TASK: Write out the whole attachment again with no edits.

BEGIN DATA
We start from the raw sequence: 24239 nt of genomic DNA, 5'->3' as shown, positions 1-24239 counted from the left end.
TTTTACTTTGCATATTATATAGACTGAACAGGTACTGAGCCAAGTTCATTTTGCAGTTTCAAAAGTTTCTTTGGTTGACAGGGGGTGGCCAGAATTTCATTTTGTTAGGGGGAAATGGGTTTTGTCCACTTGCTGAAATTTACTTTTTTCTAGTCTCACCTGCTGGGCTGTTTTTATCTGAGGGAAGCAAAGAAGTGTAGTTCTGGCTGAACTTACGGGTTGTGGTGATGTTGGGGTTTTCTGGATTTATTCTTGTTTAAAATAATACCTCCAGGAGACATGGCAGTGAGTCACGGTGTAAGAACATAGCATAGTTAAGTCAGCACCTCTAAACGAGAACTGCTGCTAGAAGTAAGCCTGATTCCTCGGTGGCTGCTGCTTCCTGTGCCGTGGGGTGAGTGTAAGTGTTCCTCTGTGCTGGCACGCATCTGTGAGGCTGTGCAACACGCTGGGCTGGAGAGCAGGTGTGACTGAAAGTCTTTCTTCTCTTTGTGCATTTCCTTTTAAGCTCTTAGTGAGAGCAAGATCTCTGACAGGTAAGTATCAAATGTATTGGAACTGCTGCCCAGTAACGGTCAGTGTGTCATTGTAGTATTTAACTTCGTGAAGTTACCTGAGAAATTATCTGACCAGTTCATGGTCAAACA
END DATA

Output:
We start from the raw sequence: 24239 nt of genomic DNA, 5'->3' as shown, positions 1-24239 counted from the left end.
TTTTACTTTGCATATTATATAGACTGAACAGGTACTGAGCCAAGTTCATTTTGCAGTTTCAAAAGTTTCTTTGGTTGACAGGGGGTGGCCAGAATTTCATTTTGTTAGGGGGAAATGGGTTTTGTCCACTTGCTGAAATTTACTTTTTTCTAGTCTCACCTGCTGGGCTGTTTTTATCTGAGGGAAGCAAAGAAGTGTAGTTCTGGCTGAACTTACGGGTTGTGGTGATGTTGGGGTTTTCTGGATTTATTCTTGTTTAAAATAATACCTCCAGGAGACATGGCAGTGAGTCACGGTGTAAGAACATAGCATAGTTAAGTCAGCACCTCTAAACGAGAACTGCTGCTAGAAGTAAGCCTGATTCCTCGGTGGCTGCTGCTTCCTGTGCCGTGGGGTGAGTGTAAGTGTTCCTCTGTGCTGGCACGCATCTGTGAGGCTGTGCAACACGCTGGGCTGGAGAGCAGGTGTGACTGAAAGTCTTTCTTCTCTTTGTGCATTTCCTTTTAAGCTCTTAGTGAGAGCAAGATCTCTGACAGGTAAGTATCAAATGTATTGGAACTGCTGCCCAGTAACGGTCAGTGTGTCATTGTAGTATTTAACTTCGTGAAGTTACCTGAGAAATTATCTGACCAGTTCATGGTCAAACA